Less and less human
Are we becoming less human? On any given day, technology allows us to see what happens in someone else’s life; what friends had for dinner, what a colleague does on his summer leave. But something nameless yet substantial has trickled away from this connectedness. Maybe it’s empathy. Maybe it’s simply a quality of being human. We are given more ways to see glimpses into the lives of fellow human beings—people struggling with poverty, prejudice, homelessness; people seeking asylum and facing the worst of human catastrophes; people struggling with systematic and organized crime; people who have been stripped of human rights—and yet can somehow say: at least it’s not happening to me.
It isn’t difficult to see the way we’ve regressed as a society, and how the polarizing politics of our time has reduced us to bickering enemies, entities only looking out for ourselves, seeking more to be right than to be kind. There’s a growing unconcern over what happens to the man next door. We are not raising children as part of communities; we raise them and warn them to be wary of people in the community, or not to emulate other people in the community. From the abundance of the heart, the mouth speaks—or in this case, social media does—and if social media is anything to go by, we have become infinitely more connected, but also substantially less human.
This is why it becomes all the more puzzling to see movements in our educational system carry us further and further away from that humanity. On the one hand we’ve passed a bill that makes ROTC mandatory for senior high students. The education secretary emphasizes that it’s not all running and gun play, but that ROTC teaches nationalism and Philippine history. Isn’t that at odds with the recent resolution that excludes Filipino and Panitikan as core subjects in college?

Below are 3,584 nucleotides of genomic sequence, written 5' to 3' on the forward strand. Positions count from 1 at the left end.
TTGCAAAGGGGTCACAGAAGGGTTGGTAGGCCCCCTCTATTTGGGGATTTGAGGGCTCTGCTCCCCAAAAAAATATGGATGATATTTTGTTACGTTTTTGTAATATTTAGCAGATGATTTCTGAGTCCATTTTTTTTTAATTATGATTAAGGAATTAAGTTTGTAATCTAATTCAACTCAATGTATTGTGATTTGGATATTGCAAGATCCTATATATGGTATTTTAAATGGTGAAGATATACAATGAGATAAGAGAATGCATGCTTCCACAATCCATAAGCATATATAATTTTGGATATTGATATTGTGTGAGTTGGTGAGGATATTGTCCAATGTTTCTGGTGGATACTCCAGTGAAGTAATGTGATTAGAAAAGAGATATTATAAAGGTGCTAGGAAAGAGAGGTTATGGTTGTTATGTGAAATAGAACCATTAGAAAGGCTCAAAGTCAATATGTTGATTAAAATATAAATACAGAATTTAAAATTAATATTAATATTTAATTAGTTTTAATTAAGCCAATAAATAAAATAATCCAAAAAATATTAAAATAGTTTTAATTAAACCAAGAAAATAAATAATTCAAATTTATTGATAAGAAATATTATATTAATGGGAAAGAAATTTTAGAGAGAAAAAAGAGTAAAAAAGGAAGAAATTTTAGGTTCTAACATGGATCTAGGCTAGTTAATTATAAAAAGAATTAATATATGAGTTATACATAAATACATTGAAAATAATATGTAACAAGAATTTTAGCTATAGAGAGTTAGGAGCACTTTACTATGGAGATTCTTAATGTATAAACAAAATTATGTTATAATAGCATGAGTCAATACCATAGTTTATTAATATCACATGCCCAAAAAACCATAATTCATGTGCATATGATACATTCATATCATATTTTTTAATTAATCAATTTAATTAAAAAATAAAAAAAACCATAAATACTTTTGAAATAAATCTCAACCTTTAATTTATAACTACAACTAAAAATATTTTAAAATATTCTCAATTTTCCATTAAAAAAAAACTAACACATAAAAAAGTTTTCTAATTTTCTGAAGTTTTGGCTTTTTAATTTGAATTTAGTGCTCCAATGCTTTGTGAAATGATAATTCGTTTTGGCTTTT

One hopes that any sense with even a minimum of national pride would still include the subjects in the curriculum, but a message is being sent that literature, and the nurturing of creative minds with exposure to content that is originally and deeply Filipino, are less important. One subject teaches critical thinking and encourages empathy; the other places a premium on seniority and obedience, and has been accused by the League of Filipino Students of being a breeding ground for reserve foot soldiers of the government. In encouraging one and all but dismissing the other, which values are we going to encourage in our young? As far as I know, no Panitikan class was ever publicly condemned for irregularities, abuse, corruption or hazing, unlike some now-mandatory subjects which come to mind.
Humanity is enriched by the appreciation of different perspectives, the immersion into stories, the sense of one’s own history. It is rounded by a consciousness of morals in literature. Through stories we understand that right and wrong aren’t mere words but the springboards and turning points of people’s journeys. Filipino is the language of the worker taking arms against a dictator, and the language of the romantic poet. In a world of social media and news outlets that use English almost exclusively as medium, Panitikan exposes the young to words and stories that are not going to come to them through their Twitter feeds. It becomes all too clear that we are more interested in investing in blind obedience, and less interested in raising
human and critical thinkers.
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